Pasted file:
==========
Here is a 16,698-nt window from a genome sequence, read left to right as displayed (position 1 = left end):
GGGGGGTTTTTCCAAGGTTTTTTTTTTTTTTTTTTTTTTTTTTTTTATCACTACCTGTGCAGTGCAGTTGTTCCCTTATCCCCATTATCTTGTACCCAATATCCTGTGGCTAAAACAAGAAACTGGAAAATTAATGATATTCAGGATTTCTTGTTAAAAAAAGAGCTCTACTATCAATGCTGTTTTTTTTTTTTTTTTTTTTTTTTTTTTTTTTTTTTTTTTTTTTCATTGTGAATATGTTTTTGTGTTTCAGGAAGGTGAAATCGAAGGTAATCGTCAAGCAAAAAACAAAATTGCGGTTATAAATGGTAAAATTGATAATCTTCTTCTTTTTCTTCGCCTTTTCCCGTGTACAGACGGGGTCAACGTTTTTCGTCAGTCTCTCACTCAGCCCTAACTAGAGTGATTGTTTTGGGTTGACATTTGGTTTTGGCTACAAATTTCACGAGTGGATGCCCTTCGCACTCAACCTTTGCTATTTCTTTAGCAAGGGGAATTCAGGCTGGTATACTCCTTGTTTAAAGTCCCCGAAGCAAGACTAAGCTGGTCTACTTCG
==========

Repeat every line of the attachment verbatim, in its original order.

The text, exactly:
Here is a 16,698-nt window from a genome sequence, read left to right as displayed (position 1 = left end):
GGGGGGTTTTTCCAAGGTTTTTTTTTTTTTTTTTTTTTTTTTTTTTATCACTACCTGTGCAGTGCAGTTGTTCCCTTATCCCCATTATCTTGTACCCAATATCCTGTGGCTAAAACAAGAAACTGGAAAATTAATGATATTCAGGATTTCTTGTTAAAAAAAGAGCTCTACTATCAATGCTGTTTTTTTTTTTTTTTTTTTTTTTTTTTTTTTTTTTTTTTTTTTTCATTGTGAATATGTTTTTGTGTTTCAGGAAGGTGAAATCGAAGGTAATCGTCAAGCAAAAAACAAAATTGCGGTTATAAATGGTAAAATTGATAATCTTCTTCTTTTTCTTCGCCTTTTCCCGTGTACAGACGGGGTCAACGTTTTTCGTCAGTCTCTCACTCAGCCCTAACTAGAGTGATTGTTTTGGGTTGACATTTGGTTTTGGCTACAAATTTCACGAGTGGATGCCCTTCGCACTCAACCTTTGCTATTTCTTTAGCAAGGGGAATTCAGGCTGGTATACTCCTTGTTTAAAGTCCCCGAAGCAAGACTAAGCTGGTCTACTTCG